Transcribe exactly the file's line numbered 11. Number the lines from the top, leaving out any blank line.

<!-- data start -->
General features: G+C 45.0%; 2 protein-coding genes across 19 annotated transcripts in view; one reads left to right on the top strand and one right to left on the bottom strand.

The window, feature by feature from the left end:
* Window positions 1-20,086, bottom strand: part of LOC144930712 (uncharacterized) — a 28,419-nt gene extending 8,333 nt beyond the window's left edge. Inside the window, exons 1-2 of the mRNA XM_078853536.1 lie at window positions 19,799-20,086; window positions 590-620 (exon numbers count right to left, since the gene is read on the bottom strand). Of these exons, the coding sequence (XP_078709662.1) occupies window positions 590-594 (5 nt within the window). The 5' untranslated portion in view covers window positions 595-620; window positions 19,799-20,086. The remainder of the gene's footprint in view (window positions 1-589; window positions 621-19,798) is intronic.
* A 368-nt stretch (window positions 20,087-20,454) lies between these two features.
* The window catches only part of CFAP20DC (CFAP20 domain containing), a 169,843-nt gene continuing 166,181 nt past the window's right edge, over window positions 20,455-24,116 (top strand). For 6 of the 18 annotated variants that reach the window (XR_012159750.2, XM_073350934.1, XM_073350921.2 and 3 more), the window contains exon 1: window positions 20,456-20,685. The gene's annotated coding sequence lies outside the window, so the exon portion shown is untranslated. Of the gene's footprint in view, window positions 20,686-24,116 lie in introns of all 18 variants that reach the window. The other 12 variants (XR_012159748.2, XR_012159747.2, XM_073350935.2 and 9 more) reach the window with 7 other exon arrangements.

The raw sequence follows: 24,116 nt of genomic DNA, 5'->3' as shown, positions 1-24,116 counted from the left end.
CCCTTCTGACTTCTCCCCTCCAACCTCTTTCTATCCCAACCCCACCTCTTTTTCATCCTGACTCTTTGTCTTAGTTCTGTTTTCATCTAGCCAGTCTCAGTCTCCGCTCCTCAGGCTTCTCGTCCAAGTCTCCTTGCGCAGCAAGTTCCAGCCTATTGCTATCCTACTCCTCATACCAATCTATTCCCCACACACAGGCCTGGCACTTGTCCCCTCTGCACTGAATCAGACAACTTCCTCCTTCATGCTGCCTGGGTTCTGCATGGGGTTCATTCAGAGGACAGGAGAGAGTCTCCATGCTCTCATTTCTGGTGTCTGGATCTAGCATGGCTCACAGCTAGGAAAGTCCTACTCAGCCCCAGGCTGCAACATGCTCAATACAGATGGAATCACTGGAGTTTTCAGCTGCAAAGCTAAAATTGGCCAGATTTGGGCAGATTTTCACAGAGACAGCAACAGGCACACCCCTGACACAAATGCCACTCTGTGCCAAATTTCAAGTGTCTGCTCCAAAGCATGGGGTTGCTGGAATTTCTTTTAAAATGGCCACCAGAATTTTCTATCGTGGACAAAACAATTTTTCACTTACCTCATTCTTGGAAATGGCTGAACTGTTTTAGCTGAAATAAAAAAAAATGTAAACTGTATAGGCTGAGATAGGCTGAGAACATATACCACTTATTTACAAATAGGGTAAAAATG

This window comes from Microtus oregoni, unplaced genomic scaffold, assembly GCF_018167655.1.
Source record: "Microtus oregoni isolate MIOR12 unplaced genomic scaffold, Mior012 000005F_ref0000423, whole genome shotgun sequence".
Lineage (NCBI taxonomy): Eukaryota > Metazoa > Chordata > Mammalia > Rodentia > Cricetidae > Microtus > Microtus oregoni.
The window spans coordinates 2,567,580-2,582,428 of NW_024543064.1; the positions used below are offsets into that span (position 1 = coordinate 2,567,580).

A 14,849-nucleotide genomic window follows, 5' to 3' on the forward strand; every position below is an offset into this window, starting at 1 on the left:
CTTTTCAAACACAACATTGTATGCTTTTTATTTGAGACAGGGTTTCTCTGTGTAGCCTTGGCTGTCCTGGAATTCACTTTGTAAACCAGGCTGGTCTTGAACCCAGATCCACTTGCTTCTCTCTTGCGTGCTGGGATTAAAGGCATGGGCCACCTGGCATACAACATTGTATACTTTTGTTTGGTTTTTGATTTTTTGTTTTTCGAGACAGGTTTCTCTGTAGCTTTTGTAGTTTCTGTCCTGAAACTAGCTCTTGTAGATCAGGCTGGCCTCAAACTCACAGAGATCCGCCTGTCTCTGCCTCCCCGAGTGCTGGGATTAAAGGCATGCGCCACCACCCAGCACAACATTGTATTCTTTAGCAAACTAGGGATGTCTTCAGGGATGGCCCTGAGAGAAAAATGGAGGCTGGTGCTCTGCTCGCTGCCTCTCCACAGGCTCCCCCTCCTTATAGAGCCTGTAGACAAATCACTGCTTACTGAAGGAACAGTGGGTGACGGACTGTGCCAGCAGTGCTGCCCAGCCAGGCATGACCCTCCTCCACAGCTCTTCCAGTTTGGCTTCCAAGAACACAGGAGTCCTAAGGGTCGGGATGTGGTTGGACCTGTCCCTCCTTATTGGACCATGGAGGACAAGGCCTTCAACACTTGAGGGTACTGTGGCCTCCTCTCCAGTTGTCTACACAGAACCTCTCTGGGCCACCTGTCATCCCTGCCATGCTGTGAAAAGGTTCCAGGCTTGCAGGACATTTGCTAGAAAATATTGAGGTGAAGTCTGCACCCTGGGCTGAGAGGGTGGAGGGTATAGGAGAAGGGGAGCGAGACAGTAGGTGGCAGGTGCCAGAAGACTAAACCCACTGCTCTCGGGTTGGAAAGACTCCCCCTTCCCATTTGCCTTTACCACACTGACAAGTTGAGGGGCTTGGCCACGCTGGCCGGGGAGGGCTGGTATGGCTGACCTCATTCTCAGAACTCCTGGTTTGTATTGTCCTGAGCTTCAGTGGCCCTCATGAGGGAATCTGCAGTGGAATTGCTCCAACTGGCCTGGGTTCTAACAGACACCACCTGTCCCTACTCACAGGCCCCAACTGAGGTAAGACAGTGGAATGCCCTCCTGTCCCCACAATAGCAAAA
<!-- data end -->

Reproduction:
The window spans coordinates 2,567,580-2,582,428 of NW_024543064.1; the positions used below are offsets into that span (position 1 = coordinate 2,567,580).